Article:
Shu-Li and her classmates try to harness the magic of a neighbor’s pear tree to save their school.
It’s the end of summer vacation as Shu-Li heads to Mrs. Rossi’s house with her friend Tamara in tow. Shu-Li loves her volunteer work reading to the warmhearted Mrs. Rossi for her “Deed of the Week,” especially because the elderly woman has a beautiful garden and shares wonderful tales about magic pear trees. Back at school, misfortune arrives as Shu-Li is informed that her beloved neighborhood school may close and Tamara’s family may be forced to move away. When Shu-Li’s classmates play in Mrs. Rossi’s garden, a pear falls on Diego’s head as he wishes that his dog recovers from illness. When Diego’s dog makes a full recovery, the children begin to believe that Mrs. Rossi’s pear tree can make their wishes come true. Yee’s grasp of childhood delights and the diversity of characters and cultures are a winning combination. Shu-Li shares her Chinese culture with her class at a Vancouver school with a special Aboriginal program. Readers will also appreciate that the story is grounded in reality—the children begin to rely on their own resourceful problem-solving—as it deftly weaves in myth, fairy tales, and oral folklore. Wang’s inked illustrations are engaging and lovable, flowing beautifully with the story with restrained candor.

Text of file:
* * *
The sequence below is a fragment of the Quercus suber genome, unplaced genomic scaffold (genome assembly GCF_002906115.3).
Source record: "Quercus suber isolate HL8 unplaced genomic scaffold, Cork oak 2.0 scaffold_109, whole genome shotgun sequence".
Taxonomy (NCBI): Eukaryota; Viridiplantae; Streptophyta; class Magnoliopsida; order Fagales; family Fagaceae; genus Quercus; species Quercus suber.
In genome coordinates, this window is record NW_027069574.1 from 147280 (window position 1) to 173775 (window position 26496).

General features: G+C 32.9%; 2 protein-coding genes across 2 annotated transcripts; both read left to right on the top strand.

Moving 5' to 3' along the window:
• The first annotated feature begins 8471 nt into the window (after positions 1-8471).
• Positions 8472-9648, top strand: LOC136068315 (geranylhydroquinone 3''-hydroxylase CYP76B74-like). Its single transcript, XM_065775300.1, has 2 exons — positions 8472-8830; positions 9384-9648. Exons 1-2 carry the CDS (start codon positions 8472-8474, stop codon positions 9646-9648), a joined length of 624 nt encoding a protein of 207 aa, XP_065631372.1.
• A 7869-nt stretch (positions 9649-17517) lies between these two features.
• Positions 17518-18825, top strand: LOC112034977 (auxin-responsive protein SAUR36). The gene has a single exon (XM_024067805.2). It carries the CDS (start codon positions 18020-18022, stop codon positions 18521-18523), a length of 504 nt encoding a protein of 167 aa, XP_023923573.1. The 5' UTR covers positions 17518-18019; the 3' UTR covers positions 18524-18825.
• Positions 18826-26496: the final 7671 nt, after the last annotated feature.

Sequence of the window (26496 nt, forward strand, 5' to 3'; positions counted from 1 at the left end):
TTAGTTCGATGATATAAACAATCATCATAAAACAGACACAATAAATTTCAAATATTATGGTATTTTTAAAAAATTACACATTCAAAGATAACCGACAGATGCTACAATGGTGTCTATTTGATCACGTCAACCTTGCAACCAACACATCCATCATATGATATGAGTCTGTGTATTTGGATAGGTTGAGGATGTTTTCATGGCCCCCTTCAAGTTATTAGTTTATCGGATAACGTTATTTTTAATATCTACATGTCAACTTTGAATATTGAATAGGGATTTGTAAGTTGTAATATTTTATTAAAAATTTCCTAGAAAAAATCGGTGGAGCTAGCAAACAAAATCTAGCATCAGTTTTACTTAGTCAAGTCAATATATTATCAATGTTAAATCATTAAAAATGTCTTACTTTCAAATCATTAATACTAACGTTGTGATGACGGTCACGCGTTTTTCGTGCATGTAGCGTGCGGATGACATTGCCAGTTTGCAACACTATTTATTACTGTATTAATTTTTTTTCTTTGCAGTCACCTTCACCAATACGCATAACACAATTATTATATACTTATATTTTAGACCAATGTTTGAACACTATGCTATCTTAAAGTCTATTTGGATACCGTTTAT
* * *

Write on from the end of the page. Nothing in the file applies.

A lovely read in the Shu-Li series that provides diversity and celebrations of heritage for young readers. (Fiction. 7-10)